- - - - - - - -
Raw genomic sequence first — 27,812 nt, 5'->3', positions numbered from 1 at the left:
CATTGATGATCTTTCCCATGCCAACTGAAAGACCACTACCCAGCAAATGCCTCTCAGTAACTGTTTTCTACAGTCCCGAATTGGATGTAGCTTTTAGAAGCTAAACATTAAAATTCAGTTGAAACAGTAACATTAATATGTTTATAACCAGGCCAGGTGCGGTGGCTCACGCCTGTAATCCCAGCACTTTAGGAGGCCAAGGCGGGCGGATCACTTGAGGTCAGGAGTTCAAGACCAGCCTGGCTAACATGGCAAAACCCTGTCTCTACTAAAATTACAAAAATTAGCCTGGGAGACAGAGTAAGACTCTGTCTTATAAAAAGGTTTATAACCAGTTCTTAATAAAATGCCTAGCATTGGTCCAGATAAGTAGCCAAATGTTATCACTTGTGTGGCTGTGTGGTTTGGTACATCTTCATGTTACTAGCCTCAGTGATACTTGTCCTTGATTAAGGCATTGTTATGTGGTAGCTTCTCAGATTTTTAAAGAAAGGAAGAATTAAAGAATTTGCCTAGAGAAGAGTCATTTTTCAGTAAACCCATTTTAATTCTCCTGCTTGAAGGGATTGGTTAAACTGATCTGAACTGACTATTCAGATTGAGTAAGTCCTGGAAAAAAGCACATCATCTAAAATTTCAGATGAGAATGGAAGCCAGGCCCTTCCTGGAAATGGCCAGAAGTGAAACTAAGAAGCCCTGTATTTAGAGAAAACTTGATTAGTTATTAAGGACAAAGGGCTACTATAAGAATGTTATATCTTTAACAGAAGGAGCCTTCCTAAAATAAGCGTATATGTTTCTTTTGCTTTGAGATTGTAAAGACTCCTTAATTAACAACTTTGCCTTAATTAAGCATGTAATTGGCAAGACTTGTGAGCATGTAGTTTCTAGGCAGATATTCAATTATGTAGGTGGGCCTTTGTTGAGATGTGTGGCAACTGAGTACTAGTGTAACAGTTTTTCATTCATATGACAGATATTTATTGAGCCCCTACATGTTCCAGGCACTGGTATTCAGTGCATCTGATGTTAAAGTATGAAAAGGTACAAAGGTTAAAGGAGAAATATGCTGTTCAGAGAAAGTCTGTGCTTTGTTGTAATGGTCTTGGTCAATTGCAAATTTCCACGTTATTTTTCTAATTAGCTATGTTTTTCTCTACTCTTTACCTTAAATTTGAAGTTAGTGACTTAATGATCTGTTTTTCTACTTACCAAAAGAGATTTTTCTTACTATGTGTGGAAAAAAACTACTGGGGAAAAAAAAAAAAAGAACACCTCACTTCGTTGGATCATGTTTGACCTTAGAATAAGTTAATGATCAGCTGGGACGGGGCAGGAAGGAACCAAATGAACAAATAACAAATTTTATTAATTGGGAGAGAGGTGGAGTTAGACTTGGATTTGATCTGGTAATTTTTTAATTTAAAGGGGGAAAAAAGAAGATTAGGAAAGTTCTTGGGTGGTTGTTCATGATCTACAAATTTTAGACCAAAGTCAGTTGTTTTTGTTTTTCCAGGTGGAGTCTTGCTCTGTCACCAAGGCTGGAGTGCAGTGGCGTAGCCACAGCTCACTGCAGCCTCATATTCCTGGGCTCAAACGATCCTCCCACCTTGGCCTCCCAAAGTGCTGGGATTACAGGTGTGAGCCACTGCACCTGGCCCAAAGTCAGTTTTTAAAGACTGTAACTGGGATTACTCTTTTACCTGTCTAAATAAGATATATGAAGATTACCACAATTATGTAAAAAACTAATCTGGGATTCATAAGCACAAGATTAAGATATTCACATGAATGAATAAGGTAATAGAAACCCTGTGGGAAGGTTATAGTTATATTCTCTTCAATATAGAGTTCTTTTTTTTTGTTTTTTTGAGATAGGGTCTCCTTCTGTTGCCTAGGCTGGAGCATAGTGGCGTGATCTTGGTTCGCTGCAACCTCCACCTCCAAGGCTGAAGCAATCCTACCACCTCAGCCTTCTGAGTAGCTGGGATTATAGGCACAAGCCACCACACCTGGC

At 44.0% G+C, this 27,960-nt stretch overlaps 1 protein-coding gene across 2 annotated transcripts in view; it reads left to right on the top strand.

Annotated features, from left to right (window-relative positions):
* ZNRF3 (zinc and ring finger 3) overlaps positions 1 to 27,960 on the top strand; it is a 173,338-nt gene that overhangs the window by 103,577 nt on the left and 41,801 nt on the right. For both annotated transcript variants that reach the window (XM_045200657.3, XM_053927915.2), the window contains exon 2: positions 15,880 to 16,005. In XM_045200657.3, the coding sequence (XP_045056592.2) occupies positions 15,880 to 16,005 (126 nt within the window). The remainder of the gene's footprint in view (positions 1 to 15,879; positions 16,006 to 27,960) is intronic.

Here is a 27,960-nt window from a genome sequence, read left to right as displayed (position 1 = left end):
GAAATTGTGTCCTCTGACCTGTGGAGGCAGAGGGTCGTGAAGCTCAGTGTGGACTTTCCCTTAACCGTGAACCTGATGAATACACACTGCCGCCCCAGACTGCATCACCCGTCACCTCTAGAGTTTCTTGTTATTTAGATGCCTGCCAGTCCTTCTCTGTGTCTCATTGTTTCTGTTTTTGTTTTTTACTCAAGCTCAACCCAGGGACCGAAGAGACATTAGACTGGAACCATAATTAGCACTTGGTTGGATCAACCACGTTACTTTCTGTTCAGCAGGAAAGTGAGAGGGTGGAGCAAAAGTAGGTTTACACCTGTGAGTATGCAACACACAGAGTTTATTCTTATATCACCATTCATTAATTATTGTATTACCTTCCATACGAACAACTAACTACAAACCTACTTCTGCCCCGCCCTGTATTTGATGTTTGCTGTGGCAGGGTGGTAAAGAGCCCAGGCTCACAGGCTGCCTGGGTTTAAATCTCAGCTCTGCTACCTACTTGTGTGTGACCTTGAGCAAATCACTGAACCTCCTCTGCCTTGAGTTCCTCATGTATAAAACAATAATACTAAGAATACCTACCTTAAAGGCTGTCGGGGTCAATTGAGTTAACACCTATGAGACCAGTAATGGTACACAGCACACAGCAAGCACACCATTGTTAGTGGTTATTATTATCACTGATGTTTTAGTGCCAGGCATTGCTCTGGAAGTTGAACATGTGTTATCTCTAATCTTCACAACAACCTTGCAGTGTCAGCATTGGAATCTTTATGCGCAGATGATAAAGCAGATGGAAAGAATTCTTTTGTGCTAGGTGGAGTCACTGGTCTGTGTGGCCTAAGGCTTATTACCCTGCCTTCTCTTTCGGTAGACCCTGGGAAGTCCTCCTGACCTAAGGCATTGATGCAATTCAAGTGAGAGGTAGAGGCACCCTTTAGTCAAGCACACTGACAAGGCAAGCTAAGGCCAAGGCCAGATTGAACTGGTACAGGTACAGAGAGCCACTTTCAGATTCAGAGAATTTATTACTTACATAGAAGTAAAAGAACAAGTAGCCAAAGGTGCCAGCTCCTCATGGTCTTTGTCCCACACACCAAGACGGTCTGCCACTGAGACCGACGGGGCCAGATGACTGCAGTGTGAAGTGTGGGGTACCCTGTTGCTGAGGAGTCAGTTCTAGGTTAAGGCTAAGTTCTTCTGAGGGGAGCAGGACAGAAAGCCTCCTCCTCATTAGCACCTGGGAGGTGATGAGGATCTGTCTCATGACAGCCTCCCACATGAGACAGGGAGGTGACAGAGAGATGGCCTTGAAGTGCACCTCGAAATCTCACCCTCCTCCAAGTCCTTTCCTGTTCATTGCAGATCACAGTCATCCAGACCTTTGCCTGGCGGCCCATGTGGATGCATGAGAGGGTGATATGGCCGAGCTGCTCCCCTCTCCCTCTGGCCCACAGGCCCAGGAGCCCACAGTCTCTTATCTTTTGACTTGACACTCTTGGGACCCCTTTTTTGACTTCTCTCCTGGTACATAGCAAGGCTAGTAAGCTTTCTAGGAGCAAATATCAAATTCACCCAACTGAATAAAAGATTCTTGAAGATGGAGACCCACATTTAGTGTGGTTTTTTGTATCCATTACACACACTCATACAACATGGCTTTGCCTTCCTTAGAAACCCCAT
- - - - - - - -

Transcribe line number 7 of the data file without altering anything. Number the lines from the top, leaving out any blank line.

GAAATTGTGTCCTCTGACCTGTGGAGGCAGAGGGTCGTGAAGCTCAGTGTGGACTTTCCCTTAACCGTGAACCTGATGAATACACACTGCCGCCCCAGACTGCATCACCCGTCACCTCTAGAGTTTCTTGTTATTTAGATGCCTGCCAGTCCTTCTCTGTGTCTCATTGTTTCTGTTTTTGTTTTTTACTCAAGCTCAACCCAGGGACCGAAGAGACATTAGACTGGAACCATAATTAGCACTTGGTTGGATCAACCACGTTACTTTCTGTTCAGCAGGAAAGTGAGAGGGTGGAGCAAAAGTAGGTTTACACCTGTGAGTATGCAACACACAGAGTTTATTCTTATATCACCATTCATTAATTATTGTATTACCTTCCATACGAACAACTAACTACAAACCTACTTCTGCCCCGCCCTGTATTTGATGTTTGCTGTGGCAGGGTGGTAAAGAGCCCAGGCTCACAGGCTGCCTGGGTTTAAATCTCAGCTCTGCTACCTACTTGTGTGTGACCTTGAGCAAATCACTGAACCTCCTCTGCCTTGAGTTCCTCATGTATAAAACAATAATACTAAGAATACCTACCTTAAAGGCTGTCGGGGTCAATTGAGTTAACACCTATGAGACCAGTAATGGTACACAGCACACAGCAAGCACACCATTGTTAGTGGTTATTATTATCACTGATGTTTTAGTGCCAGGCATTGCTCTGGAAGTTGAACATGTGTTATCTCTAATCTTCACAACAACCTTGCAGTGTCAGCATTGGAATCTTTATGCGCAGATGATAAAGCAGATGGAAAGAATTCTTTTGTGCTAGGTGGAGTCACTGGTCTGTGTGGCCTAAGGCTTATTACCCTGCCTTCTCTTTCGGTAGACCCTGGGAAGTCCTCCTGACCTAAGGCATTGATGCAATTCAAGTGAGAGGTAGAGGCACCCTTTAGTCAAGCACACTGACAAGGCAAGCTAAGGCCAAGGCCAGATTGAACTGGTACAGGTACAGAGAGCCACTTTCAGATTCAGAGAATTTATTACTTACATAGAAGTAAAAGAACAAGTAGCCAAAGGTGCCAGCTCCTCATGGTCTTTGTCCCACACACCAAGACGGTCTGCCACTGAGACCGACGGGGCCAGATGACTGCAGTGTGAAGTGTGGGGTACCCTGTTGCTGAGGAGTCAGTTCTAGGTTAAGGCTAAGTTCTTCTGAGGGGAGCAGGACAGAAAGCCTCCTCCTCATTAGCACCTGGGAGGTGATGAGGATCTGTCTCATGACAGCCTCCCACATGAGACAGGGAGGTGACAGAGAGATGGCCTTGAAGTGCACCTCGAAATCTCACCCTCCTCCAAGTCCTTTCCTGTTCATTGCAGATCACAGTCATCCAGACCTTTGCCTGGCGGCCCATGTGGATGCATGAGAGGGTGATATGGCCGAGCTGCTCCCCTCTCCCTCTGGCCCACAGGCCCAGGAGCCCACAGTCTCTTATCTTTTGACTTGACACTCTTGGGACCCCTTTTTTGACTTCTCTCCTGGTACATAGCAAGGCTAGTAAGCTTTCTAGGAGCAAATATCAAATTCACCCAACTGAATAAAAGATTCTTGAAGATGGAGACCCACATTTAGTGTGGTTTTTTGTATCCATTACACACACTCATACAACATGGCTTTGCCTTCCTTAGAAACCCCAT